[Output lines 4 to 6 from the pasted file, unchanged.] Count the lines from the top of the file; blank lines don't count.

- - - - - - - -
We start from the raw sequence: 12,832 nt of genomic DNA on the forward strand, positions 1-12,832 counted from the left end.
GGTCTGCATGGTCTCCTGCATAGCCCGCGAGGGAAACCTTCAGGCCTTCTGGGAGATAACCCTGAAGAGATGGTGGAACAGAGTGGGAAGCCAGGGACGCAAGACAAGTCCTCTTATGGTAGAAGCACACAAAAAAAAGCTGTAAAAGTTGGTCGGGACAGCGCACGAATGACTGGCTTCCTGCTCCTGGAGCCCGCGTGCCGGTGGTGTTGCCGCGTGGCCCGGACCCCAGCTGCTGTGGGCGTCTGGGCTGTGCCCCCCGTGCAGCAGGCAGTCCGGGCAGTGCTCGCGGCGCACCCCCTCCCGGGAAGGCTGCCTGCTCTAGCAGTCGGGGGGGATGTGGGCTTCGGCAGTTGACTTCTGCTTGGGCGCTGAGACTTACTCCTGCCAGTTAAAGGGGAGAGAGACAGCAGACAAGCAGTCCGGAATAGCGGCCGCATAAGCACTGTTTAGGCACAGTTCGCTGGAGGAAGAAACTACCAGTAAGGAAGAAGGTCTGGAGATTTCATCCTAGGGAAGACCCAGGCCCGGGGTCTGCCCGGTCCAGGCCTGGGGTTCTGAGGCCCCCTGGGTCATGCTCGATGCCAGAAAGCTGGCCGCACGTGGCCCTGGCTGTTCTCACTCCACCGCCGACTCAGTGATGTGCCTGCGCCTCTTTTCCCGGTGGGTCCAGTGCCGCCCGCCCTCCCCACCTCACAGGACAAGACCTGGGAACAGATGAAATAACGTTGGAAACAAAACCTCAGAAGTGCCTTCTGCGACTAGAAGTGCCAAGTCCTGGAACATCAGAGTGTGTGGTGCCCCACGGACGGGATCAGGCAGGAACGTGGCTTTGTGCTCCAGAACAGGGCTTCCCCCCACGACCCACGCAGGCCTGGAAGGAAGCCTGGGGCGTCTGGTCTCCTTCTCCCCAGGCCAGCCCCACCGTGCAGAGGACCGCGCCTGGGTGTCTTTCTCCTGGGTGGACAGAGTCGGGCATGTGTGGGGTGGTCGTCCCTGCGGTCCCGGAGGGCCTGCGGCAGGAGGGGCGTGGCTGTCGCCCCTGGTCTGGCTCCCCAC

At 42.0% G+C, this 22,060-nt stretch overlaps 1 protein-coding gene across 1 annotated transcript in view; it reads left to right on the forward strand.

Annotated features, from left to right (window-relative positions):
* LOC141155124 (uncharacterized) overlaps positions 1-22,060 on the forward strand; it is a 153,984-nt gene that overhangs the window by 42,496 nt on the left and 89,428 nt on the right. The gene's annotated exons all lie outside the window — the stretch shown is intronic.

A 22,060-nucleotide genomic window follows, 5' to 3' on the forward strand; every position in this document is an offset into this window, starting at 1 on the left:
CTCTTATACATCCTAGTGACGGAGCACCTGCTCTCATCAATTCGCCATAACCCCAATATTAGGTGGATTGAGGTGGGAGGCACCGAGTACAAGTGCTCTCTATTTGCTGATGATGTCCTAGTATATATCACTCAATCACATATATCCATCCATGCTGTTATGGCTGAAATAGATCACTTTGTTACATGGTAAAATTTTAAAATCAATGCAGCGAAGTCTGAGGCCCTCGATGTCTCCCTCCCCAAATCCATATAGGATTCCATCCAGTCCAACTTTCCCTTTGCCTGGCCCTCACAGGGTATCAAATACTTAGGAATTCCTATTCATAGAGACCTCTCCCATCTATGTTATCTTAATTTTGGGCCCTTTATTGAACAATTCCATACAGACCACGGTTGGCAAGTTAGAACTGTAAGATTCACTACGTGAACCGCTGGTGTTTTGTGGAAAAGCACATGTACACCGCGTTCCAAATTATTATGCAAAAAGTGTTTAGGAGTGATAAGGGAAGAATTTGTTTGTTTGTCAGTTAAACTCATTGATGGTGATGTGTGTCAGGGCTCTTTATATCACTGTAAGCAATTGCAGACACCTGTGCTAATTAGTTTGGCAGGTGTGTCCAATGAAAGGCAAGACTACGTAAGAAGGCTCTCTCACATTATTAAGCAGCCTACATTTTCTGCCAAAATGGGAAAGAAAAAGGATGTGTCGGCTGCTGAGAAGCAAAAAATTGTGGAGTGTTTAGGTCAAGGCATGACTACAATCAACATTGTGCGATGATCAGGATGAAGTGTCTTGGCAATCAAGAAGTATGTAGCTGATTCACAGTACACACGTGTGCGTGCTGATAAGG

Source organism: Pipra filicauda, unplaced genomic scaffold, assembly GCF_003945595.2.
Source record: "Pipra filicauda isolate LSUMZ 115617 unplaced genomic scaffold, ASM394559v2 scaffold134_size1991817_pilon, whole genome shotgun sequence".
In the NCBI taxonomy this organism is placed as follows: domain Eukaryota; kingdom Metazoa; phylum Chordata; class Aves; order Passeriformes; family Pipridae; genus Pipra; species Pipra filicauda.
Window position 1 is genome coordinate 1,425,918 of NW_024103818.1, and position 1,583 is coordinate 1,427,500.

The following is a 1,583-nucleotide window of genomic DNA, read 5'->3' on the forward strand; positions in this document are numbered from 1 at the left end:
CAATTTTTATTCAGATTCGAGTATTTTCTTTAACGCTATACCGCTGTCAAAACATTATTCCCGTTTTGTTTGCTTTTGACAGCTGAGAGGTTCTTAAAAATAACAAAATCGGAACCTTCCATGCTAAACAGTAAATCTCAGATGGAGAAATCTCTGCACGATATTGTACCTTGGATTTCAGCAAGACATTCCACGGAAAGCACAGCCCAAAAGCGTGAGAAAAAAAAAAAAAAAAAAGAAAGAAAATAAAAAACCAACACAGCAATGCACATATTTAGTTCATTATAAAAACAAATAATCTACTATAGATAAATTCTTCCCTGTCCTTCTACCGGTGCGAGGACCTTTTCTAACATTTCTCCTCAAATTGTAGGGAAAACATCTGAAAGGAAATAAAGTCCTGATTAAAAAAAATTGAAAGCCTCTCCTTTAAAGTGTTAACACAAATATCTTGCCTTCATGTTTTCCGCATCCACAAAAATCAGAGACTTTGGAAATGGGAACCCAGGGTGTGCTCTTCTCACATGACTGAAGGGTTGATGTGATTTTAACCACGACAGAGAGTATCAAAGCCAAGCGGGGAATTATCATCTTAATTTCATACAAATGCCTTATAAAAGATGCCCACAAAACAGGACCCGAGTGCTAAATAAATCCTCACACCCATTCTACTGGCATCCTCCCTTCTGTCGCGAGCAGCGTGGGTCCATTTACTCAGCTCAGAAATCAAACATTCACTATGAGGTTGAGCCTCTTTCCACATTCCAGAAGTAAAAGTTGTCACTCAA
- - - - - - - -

Annotated features, from left to right (window-relative positions):
* LOC141155124 (uncharacterized) overlaps positions 1-22,060 on the forward strand; it is a 153,984-nt gene that overhangs the window by 42,496 nt on the left and 89,428 nt on the right. The gene's annotated exons all lie outside the window — the stretch shown is intronic.

A 22,060-nucleotide genomic window follows, 5' to 3' on the forward strand; every position in this document is an offset into this window, starting at 1 on the left: